The Muangthong United kit that I got today (pic below). Not the Robbie Fowler version though.



Philippines vs Vietnam: Do or die Tuesday



This appears in the Tuesday November 27, 2012 edition of the Business Mirror.

Philippines vs. Vietnam: Do or die Tuesday
by rick olivares pic by mark ypon

BANGKOK -- When both the Philippines and Vietnam take each on other this Tuesday at 530pm at the Rajamangala Stadium in Bangkok, it will not simply be a do-or-die game to keep their alive hopes of advancing to the next stage of the competition but it will have some nervy undertones.

After the opening results of Group A play in the 2010 Suzuki Cup, Vietnam drew with Myanmar, 1-1, while the Philippines lost to Thailand, 2-1. Thailand is on top the group while Myanmar and Vietnam are tied for second. The Philippines is last in Group A. A win for either team is a must if they want to keep alive any hopes of advancing to the semifinals stage.

A day to remember and forget
For one country, December 5 is a day of celebration while for another it is a day of infamy. While not of Pearl Harbor proportions, the result of that football match in the 2010 Suzuki Cup had explosive results and set off a chain reaction that is felt to this day.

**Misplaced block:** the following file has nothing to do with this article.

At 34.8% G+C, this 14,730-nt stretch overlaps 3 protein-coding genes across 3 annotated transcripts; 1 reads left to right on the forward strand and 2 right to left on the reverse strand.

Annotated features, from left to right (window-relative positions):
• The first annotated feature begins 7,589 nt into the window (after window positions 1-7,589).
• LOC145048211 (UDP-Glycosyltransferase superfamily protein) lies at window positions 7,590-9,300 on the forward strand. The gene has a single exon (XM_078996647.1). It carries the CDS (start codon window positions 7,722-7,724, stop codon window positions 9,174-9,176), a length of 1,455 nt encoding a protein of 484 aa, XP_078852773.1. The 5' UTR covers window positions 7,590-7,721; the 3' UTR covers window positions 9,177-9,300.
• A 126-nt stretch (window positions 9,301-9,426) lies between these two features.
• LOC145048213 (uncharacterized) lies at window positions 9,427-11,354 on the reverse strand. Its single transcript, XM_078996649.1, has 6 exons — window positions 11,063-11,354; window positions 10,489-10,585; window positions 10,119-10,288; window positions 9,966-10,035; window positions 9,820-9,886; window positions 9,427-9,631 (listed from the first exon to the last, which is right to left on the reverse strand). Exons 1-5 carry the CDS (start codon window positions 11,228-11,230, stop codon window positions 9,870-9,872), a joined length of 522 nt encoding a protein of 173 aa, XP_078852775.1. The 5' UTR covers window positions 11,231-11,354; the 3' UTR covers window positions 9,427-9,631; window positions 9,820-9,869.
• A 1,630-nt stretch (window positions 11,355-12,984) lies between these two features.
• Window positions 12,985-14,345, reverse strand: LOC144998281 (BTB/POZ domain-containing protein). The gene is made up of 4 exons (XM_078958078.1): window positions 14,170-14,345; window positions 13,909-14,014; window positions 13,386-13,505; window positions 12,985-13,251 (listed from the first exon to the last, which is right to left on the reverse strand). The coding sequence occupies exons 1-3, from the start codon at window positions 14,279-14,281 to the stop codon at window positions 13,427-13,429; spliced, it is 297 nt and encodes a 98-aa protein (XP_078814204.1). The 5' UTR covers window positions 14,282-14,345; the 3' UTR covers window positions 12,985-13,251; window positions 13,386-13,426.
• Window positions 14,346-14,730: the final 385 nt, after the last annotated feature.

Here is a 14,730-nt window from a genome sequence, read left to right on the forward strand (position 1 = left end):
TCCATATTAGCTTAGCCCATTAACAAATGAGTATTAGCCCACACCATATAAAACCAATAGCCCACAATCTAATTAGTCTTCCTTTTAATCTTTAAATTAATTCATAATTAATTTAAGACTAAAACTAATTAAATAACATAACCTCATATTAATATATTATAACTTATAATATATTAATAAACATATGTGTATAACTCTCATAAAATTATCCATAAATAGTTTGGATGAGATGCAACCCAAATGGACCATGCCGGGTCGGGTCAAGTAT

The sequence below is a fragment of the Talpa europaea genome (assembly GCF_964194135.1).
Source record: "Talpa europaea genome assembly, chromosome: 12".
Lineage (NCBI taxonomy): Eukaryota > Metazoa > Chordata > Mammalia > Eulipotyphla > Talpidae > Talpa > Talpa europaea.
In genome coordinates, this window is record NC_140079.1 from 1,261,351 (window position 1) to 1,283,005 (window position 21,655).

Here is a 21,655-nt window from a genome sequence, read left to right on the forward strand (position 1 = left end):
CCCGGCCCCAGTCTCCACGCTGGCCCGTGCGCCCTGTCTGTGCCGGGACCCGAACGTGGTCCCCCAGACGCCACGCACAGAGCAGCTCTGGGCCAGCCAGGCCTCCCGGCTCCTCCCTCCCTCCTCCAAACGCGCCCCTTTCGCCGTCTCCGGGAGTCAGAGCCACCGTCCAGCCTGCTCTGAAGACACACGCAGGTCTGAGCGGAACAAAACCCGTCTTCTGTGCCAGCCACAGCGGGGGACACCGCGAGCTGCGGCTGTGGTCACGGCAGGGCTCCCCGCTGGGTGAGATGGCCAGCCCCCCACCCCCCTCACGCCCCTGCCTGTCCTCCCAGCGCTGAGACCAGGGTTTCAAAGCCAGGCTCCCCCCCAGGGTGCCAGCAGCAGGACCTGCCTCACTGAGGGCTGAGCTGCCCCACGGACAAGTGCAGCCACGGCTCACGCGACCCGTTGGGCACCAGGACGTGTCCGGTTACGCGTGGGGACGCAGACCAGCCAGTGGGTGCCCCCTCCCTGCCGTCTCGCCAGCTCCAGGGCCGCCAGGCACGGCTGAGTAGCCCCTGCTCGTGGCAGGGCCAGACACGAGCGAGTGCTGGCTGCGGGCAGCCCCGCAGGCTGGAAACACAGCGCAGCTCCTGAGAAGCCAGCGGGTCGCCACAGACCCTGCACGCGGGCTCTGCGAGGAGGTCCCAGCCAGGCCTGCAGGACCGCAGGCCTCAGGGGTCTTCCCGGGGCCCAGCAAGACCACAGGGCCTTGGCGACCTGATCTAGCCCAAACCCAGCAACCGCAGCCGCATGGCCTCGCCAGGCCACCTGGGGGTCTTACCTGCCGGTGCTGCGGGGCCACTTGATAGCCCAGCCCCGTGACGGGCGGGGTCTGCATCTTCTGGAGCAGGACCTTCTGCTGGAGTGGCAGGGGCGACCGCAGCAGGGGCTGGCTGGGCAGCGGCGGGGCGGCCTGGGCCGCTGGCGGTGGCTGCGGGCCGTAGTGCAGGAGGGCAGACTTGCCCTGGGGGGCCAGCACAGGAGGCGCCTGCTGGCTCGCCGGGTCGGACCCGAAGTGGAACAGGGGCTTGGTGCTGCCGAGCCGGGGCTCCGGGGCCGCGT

That chilly December night, the Philippines played Vietnam at My Dinh National Stadium to an overflow crowd of 40,000. It was the second match for both countries in Group B competition. Vietnam, the defending champions had pretty much their entire title team of 2008 back save for Le Cong Vinh who was injured. But they showed no signs of let up after they crushed Myanmar 7-1; the highest tally of the entire tournament.

The Philippines on the other hand, stunned mighty Singapore with a stoppage time goal from Chris Greatwich and some superb defending from its backline and goalkeeper Neil Etheridge.